No matter where you live, you probably rely on your central air conditioning at some point during the year. If your summers are overly hot and humid, you probably rely on your AC heavily. Unfortunately, running your air conditioning also comes with a spike in energy costs, but new HVAC technology is changing the way we cool our homes. Almost all HVAC professionals agree that the innovation and technology behind variable speed air conditioners make them some of the most efficient AC units on the market today. Compared to the standard single-stage AC units in most homes, variable speed systems use less energy and provide a higher level of comfort.
Variable speed refers to the amount of cooling that the compressor in your AC unit provides. Variable technology means that the compressor can throttle the amount of refrigerant cooling from 1 to 100 percent. Depending on the model, the cooling power can be increased in 1-percent increments. A variable unit might provide close to 100 percent cooling output on a scorching summer day, but it might only run at 30 to 40 percent on a mild day in the spring.
With traditional systems, you often have varying temperatures, cooling delays, and higher energy costs. The technology and innovation behind variable speed units allow a steady stream of cool air to blow through your home slowly to balance temperatures and keep energy usage lower. If you are considering a variable speed air conditioner, there are some things to consider. Let’s take a look at variable speed technology.
How do variable AC units compare to traditional air conditioners?
The basic principle behind a variable air conditioner and a traditional single-stage unit is the same. The refrigerant in your indoor unit absorbs heat and humidity and cools the air circulated through your home. The warmed refrigerant is then sent to the outside unit, where the heat and humidity are released and the refrigerant is cooled and transformed to begin another round. The difference between the two systems is the amount of cooling inside your home.
Single-stage units are either running at full cooling output or are idle, waiting for the thermostat to call for more air. This means that there will be temperature fluctuations until the next cooling cycle. With a variable speed system, the unit cools your home to the desired level and then throttles down to keep cool air circulating. Traditional units require full power to run each cycle. However, a variable speed unit requires much less power to run at lower speeds for longer.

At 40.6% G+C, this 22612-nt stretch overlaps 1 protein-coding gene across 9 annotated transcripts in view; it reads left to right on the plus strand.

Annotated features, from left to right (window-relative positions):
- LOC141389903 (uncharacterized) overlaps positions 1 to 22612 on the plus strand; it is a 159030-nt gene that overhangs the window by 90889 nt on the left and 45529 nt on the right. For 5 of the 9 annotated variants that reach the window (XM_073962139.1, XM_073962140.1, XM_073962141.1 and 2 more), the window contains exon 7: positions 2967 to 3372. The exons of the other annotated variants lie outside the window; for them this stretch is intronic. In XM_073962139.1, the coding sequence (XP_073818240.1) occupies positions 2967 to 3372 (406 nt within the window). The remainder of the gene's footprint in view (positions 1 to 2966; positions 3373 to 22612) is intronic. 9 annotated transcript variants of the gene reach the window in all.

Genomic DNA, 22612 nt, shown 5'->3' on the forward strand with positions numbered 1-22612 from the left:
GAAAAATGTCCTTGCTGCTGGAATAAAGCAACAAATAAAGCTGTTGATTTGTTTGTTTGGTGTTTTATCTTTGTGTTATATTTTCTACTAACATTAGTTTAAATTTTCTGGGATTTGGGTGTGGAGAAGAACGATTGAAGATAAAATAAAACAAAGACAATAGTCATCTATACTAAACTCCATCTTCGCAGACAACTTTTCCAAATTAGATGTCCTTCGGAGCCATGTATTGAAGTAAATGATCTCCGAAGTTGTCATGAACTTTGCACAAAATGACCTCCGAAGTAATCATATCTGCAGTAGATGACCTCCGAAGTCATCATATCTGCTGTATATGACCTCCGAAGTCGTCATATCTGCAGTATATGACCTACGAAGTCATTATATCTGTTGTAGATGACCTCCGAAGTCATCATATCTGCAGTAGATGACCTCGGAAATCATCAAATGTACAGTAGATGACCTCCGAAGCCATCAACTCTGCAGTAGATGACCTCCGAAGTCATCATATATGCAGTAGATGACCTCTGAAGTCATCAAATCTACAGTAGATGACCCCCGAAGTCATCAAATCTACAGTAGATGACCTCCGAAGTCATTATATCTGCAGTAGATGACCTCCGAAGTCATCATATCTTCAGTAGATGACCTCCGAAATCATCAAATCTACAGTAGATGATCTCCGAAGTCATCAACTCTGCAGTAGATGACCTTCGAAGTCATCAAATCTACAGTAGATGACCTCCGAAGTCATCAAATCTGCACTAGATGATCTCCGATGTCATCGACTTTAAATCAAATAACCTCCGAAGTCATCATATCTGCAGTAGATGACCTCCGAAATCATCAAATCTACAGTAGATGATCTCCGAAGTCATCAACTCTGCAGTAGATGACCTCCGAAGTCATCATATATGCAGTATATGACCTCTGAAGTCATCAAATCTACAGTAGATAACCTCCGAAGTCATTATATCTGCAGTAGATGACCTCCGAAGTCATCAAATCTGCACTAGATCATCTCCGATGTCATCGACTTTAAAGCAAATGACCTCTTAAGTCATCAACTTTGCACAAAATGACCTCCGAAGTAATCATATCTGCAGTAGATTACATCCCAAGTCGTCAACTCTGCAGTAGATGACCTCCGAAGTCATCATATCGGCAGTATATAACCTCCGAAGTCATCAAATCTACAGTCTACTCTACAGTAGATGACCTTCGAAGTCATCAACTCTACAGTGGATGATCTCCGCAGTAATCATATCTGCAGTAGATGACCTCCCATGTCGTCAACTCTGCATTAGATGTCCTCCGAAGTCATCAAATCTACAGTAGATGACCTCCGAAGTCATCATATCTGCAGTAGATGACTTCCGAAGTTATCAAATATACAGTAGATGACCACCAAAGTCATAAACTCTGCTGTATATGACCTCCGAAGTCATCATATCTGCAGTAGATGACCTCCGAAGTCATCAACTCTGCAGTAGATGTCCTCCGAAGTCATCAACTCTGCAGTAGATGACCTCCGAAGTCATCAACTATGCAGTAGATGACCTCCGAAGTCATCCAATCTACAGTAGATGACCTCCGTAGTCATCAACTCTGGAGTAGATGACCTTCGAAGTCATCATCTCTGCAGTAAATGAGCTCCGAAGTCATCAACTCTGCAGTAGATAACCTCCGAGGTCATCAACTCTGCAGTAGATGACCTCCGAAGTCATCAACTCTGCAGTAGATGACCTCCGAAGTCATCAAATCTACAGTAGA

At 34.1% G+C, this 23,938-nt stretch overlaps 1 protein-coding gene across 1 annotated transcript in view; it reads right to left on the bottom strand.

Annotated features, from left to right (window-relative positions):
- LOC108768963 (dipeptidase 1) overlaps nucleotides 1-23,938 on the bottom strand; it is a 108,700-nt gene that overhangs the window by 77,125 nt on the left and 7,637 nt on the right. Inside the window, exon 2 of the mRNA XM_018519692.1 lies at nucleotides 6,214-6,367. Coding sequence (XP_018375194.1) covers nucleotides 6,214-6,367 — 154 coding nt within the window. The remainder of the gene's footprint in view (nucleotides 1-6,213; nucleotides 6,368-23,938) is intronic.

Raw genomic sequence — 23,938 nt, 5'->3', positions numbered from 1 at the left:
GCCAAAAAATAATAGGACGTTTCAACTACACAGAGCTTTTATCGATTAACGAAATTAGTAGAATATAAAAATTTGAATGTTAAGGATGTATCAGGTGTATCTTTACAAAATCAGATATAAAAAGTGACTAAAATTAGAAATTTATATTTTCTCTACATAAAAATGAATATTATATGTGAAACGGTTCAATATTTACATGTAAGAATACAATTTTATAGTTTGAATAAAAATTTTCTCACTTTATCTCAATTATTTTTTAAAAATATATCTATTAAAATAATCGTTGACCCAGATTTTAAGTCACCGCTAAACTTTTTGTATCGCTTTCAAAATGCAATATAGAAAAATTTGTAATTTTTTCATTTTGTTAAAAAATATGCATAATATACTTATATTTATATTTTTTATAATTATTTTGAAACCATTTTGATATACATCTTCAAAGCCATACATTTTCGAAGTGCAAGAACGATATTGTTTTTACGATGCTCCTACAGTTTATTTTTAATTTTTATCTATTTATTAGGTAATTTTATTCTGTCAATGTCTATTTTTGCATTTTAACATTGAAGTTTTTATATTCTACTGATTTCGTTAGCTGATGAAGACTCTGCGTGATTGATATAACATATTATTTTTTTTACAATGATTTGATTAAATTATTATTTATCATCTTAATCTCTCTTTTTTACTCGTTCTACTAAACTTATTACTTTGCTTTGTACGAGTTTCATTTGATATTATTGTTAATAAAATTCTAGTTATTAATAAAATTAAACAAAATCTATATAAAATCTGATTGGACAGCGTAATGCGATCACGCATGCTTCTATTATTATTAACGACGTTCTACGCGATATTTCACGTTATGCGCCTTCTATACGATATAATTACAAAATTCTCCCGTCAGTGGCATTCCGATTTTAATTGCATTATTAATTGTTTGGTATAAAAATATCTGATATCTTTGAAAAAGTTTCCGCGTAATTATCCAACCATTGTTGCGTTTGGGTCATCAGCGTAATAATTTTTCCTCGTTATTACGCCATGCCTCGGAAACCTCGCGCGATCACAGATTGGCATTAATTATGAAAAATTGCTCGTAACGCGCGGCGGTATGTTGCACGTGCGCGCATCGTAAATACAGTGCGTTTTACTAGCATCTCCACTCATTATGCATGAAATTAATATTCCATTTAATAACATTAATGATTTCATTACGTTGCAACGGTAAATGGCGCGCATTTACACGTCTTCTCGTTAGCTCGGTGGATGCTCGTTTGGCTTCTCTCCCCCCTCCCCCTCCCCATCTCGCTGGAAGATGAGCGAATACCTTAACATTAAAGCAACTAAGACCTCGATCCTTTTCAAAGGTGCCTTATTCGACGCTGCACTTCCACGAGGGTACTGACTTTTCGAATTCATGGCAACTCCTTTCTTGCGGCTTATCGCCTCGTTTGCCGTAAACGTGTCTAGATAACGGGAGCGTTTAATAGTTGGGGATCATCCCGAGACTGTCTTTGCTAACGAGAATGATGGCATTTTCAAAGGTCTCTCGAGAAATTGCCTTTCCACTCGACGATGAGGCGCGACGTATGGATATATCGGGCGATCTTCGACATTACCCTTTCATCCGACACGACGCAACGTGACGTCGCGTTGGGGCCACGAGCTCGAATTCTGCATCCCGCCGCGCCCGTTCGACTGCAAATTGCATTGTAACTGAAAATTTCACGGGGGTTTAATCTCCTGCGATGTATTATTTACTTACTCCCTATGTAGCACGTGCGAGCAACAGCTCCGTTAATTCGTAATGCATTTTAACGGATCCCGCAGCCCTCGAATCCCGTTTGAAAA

What are the advantages of variable speed ACs?
As discussed, variable speed ACs are more energy-efficient and provide cooler, more consistent temperatures throughout your home. In addition to lower energy bills and cooler homes, however, they also provide higher comfort levels in terms of humidity and indoor air quality.
Because the system is running for longer periods of time, and in some cases, nonstop, more humidity and moisture are removed from the air. A slow and steady stream of dry, cool air is circulated almost constantly. The constant air stream also means that more air is filtered and more particles are removed to prevent allergies and other issues with poor air quality.
Are variable speed ACs worth the cost?
In most cases, variable systems will have a higher upfront cost than a traditional unit. However, because it is a more efficient system, you may see your energy bills reduced by as much as 20 percent each month. For some, the energy savings could balance out the additional purchase costs. Determining if a variable system will be beneficial for you will depend on factors such as your location, size of your home, existing AC equipment, and personal preferences.
Variable-speed air conditioners are excellent systems with high efficiency. If you want to upgrade your AC equipment, speak with a qualified HVAC technician to determine if a variable speed unit can work for your house.